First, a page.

February 6, 2018 | by    

In Case You Missed It: Here’s What The President Promised In His State Of The Union

President Donald Trump gave his first State of the Union (SOTU) address on Tuesday, January 30. The president outlined the benefits of the Tax Cuts and Jobs Act at the beginning of his remarks, introducing owners and employees of an Ohio manufacturing firm that he said would benefit from the new tax law. He ended his remarks with a discussion of foreign policy. In between, the president addressed immigration, infrastructure, domestic energy development, and health and labor policy. Here are some of the specifics:

  • Trade. President Trump promised, “The era of economic surrender is over,” and said his administration would “fix” trade deals that had not worked to the benefit of the United States. He also said his administration would “negotiate new” trade agreements. The president reiterated his administration’s position that trading relationships should “be fair and to be reciprocal.” Click here to read the fact sheet on trade that the White House released just before the SOTU. The fact sheet did not mention the Section 232 steel or aluminum investigations, but it did note that the Trump administration has conducted 82 major antidumping and countervailing duty investigations, a 58 percent increase over 2016. After the SOTU, some steel company CEOs wrote to President Trump urging him to use the Section 232 investigations to “implement a remedy that is comprehensive and broad based.”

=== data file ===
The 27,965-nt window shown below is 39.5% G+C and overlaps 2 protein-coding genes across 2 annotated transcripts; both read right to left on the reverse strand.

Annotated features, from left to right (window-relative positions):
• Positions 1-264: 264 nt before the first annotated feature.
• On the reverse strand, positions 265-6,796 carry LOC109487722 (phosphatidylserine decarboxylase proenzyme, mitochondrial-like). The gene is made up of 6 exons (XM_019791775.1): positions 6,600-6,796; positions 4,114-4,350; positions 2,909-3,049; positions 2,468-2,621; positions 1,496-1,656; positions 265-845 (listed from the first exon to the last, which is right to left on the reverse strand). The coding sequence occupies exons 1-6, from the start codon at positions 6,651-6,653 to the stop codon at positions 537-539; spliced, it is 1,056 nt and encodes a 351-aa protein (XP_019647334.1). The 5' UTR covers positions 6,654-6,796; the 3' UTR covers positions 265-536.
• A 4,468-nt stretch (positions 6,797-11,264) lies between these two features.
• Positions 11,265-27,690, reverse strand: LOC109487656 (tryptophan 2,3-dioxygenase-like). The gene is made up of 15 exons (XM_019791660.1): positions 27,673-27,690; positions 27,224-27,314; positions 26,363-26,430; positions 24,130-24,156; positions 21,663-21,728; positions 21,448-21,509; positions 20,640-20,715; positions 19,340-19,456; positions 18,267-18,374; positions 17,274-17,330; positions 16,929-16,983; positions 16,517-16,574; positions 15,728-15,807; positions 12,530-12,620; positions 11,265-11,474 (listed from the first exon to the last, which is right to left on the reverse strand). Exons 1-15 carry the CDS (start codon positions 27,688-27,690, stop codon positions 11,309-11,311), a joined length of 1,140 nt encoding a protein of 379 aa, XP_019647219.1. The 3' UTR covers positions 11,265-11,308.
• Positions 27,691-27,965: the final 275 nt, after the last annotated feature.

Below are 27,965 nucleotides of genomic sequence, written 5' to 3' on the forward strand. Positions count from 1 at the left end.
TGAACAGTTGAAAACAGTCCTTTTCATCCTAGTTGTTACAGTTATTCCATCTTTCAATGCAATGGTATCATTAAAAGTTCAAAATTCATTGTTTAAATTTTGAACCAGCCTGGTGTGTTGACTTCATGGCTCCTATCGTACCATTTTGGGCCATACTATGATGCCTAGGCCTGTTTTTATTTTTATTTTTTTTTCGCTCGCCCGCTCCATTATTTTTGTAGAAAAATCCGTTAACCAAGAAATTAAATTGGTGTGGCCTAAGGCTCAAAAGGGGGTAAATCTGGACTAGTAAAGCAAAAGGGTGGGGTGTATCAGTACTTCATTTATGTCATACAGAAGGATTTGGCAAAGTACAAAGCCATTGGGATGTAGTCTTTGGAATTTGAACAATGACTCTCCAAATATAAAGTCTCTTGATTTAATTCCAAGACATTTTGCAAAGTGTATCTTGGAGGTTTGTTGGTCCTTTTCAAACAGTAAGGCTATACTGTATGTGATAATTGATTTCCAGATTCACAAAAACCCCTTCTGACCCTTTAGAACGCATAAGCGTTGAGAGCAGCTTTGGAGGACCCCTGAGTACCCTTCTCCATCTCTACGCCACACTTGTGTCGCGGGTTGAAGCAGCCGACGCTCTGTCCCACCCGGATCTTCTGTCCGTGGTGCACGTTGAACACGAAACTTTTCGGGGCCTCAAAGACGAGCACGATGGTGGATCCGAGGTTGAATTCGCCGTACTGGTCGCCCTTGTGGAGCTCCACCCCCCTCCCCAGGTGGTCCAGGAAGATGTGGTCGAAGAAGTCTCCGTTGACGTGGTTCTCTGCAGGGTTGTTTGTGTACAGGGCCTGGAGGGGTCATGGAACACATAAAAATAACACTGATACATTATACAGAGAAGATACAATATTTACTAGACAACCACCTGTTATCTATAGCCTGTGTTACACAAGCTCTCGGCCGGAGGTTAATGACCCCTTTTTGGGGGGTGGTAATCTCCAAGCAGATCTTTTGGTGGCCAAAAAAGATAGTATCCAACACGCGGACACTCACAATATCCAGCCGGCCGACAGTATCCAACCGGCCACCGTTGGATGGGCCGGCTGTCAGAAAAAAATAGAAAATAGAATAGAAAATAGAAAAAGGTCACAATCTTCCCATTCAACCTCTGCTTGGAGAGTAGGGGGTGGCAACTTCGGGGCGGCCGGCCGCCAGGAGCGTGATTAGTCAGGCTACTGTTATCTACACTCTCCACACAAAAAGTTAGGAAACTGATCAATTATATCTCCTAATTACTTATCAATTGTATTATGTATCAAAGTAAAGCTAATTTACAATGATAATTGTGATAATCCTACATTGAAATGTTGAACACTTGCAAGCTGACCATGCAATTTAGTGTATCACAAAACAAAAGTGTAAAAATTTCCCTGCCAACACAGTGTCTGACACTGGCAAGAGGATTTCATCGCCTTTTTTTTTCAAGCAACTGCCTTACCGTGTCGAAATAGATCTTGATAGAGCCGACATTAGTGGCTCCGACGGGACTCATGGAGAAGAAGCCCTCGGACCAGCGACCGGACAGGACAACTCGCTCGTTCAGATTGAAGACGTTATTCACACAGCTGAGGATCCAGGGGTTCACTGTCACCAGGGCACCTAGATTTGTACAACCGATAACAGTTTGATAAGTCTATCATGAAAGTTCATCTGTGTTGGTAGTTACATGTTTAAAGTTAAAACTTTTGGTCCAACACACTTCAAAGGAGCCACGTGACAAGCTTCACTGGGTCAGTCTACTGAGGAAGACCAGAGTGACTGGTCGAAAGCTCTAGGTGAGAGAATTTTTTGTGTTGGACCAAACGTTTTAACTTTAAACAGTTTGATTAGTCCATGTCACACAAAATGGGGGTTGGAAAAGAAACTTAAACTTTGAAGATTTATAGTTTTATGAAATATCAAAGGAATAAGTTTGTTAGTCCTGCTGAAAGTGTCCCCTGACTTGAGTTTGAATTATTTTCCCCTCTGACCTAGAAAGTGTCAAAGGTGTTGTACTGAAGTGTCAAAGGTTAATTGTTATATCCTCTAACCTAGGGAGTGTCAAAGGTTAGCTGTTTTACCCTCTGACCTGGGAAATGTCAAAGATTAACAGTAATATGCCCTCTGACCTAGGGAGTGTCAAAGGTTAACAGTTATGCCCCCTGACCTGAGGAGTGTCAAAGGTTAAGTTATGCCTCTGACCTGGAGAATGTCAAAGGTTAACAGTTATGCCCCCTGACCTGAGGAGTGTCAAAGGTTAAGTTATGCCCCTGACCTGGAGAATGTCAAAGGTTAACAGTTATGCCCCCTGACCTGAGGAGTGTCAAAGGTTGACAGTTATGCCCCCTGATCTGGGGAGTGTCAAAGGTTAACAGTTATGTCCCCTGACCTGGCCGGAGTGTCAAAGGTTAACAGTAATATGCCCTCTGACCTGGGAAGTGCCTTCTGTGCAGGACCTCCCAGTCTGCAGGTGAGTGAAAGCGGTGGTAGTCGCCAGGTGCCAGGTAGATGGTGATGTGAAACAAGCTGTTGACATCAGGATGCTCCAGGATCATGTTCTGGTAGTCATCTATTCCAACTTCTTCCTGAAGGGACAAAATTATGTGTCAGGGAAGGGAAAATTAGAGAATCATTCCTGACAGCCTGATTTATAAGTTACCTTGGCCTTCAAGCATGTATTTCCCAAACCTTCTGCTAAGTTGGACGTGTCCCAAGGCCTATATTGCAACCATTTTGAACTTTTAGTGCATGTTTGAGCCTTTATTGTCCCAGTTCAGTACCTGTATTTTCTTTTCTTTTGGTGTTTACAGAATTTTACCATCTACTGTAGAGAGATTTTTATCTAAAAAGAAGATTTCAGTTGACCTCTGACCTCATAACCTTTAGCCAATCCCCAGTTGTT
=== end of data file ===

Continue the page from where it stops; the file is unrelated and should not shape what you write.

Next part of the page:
• Infrastructure. The president asked Congress to pass legislation that would “generate” $1.5 trillion in spending to rebuild U.S. bridges, roads, ports, airports, and other infrastructure. The president promised, “Every federal dollar should be leveraged by partnering with State and local governments and, where appropriate, tapping into private sector investment—to permanently fix the infrastructure deficit.” President Trump also said he would reform the federal process for approving infrastructure projects, reducing the time it takes from 10 years to one or two. The White House is expected to release an infrastructure outline in mid- or late February.
  • Immigration. On immigration, President Trump outlined a four-point plan that would reform the nation’s system by: 1) providing a pathway to citizenship for 1.8 million individuals who came to the United States illegally when they were young; 2) curbing that ability for immigrants to sponsor family members’ entry into the United States; 3) ending some visa programs; and 4) improving border security by appropriating $25 billion to build a wall along the U.S.-Mexico border.

The president also called for paid family leave and for new programs to improve workforce development, job training, and vocational schools.